Since writing my first marriage post a few weeks ago, I’ve been struggling with some serious writer’s block. Every time I’ve sat down to write this post, I’ve found about 432 other things to do on my computer, instead of writing more about our marriage story.
I think maybe there’s more going on than just writer’s block though… I heard back from so many of you after my first post and it was apparent that talking in a real way about how challenging marriage can be resonated with a lot of people. I believe God designed marriage as a means of sanctification, a way in which we could become more godly or holy.
In Gary Thomas’s book Sacred Marriage, he asks “What if God designed marriage to make us holy more than to make us happy?” and then he goes on to prove that marriage is, in fact, far more about our holiness than our happiness. Yes, the marriage relationship can be so life-giving, fulfilling and wonderful, but the chief goal of marriage is not to make us happy or cure our loneliness.
“I don’t really like you right now.”
Like I shared in my last marriage post, the first couple years of marriage were pretty easy for us. I know a lot of people have told me the first year of marriage was a really hard year of adjustment for them, but that wasn’t the case for us. Marriage was pretty darn enjoyable. Yes, we had our occasional frustrations and arguments, but the majority of our relationship was smooth sailing.
Things really shifted for us once we brought Everson home from the hospital. I began snapping at Nick about every little thing. I was exhausted, my body is sensitive to hormones and my emotions were going completely haywire. I was either crying or irritated 24/7. I was a mess. We also are quite certain I was experiencing postpartum depression, but neither of us identified it at the time.
Looking back, I’m sure Nick was walking on eggshells around me. I was way too critical about everything that related to our new baby and we were both extremely stressed out. To my husband’s credit, he is an absolutely amazing father who has always been hands-on with our kids. Everson was a super needy, fussy baby that didn’t sleep well and Nick would take turns with me trying to soothe him throughout the night.
While we were both eager to be good parents, we focused all of our attention on meeting Everson’s needs and just surviving each day. Our marriage was being put on the back burner and our conflicts were frequent. We were both wrapped up in our own frustrations and hurts and we were doing little to reach out to one another for reconciliation.
I tend to be a pretty honest, open person (hence “The Honest Mom”), but I found myself holding back from addressing our conflicts. I had some ugly feelings and I didn’t want to hurt Nick even more by sharing them.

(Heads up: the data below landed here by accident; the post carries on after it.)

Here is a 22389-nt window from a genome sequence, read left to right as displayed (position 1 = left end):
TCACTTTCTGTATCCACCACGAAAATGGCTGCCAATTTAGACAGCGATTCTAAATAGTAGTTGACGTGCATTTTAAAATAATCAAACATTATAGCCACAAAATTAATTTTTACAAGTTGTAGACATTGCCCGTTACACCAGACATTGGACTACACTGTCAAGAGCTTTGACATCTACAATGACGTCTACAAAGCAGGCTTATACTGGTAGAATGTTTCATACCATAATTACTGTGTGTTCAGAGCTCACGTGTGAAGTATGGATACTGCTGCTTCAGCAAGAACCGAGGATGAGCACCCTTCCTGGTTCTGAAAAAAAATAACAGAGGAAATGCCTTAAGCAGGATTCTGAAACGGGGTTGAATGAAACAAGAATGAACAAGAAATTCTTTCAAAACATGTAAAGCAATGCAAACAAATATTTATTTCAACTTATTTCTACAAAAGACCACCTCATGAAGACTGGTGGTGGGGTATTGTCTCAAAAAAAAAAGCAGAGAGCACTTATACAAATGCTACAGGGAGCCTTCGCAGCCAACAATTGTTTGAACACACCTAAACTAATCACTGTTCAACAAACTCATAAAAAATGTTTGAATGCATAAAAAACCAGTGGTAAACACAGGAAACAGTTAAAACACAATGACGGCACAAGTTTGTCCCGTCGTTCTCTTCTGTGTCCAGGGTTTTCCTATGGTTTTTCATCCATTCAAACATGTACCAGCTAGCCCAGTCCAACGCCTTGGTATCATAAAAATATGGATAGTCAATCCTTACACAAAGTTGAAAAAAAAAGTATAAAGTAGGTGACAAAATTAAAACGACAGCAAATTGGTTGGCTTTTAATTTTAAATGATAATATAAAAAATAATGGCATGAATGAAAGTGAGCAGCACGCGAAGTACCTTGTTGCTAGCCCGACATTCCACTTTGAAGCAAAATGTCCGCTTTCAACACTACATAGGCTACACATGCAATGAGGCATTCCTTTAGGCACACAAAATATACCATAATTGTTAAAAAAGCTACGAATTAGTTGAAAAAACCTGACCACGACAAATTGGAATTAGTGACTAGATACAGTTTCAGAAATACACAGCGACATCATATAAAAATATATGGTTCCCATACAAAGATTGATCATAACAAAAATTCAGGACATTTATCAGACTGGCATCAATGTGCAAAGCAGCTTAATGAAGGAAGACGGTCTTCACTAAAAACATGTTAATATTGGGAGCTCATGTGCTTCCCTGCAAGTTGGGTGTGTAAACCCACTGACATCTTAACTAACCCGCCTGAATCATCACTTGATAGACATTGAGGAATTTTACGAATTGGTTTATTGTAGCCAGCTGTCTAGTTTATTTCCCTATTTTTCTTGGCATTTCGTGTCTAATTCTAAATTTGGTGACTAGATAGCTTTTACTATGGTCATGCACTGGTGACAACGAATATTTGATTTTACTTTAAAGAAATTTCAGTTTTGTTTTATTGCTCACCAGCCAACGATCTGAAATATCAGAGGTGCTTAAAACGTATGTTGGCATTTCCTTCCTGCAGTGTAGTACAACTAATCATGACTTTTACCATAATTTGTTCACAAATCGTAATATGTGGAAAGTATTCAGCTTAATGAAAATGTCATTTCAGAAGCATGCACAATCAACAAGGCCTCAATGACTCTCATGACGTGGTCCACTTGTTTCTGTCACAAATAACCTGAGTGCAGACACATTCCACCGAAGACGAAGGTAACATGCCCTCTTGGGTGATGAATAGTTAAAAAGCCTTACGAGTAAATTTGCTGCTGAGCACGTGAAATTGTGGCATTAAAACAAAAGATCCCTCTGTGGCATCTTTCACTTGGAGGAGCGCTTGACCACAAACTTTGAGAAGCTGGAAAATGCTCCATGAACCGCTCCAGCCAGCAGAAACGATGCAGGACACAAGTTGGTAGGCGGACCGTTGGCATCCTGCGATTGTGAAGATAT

At last, one night, when we had gotten Everson to sleep in his crib, we were sitting on our couch. I can’t recall exactly whether we got into a fight or we just started talking about our marriage, but eventually we ended up having a very real, much needed conversation about our relationship.
It started something like this…
Me: “I don’t really like you right now. I don’t even want to be around you.”
Nick: “Um…ya, I’m feeling the exact same way.”
It was hard to say this to Nick, but I was at a point where I really didn’t “like” him very much and I was feeling pretty miserable within our marriage. I finally shared this with him and (duh) he told me he felt the same way toward me. Of course, in my pride, I was surprised to hear he too was feeling pretty crappy about me/our marriage. It was the kind of conversation that we had been avoiding for months, but it was absolutely necessary. Sometimes we have to (lovingly) say hard things to make way for healing and growth.
After we shared the “ugly” stuff, both of us were feeling lighter by the end of that night. Seriously, just addressing the big elephant in the room unlifted such a heavy burden for both of us. We both knew we had a lot of work to do in rebuilding our relationship, but once we got through the tough stuff, we had space in our minds and hearts to remember what we did actually like about each other. We went from tears to laughter that night and spent time praying together, asking God to restore our relationship and grow us closer again.
That conversation didn’t magically “fix” our marriage, but it taught us how important it is not to shy away from hard conversations in our marriage. We realized how essential open communication is and it was the first time we really saw that marriage was more about sanctification than our own happiness.
We also did some practical things like prioritizing date nights (even just cheap, at home date nights work!) and working on simple things like showing one another kindness and being patient with each other.
The next big lesson God had for me in our marriage (that I’m continually learning and re-learning) was all about my selfishness… I’ll share that story in the next marriage post.
To be continued…
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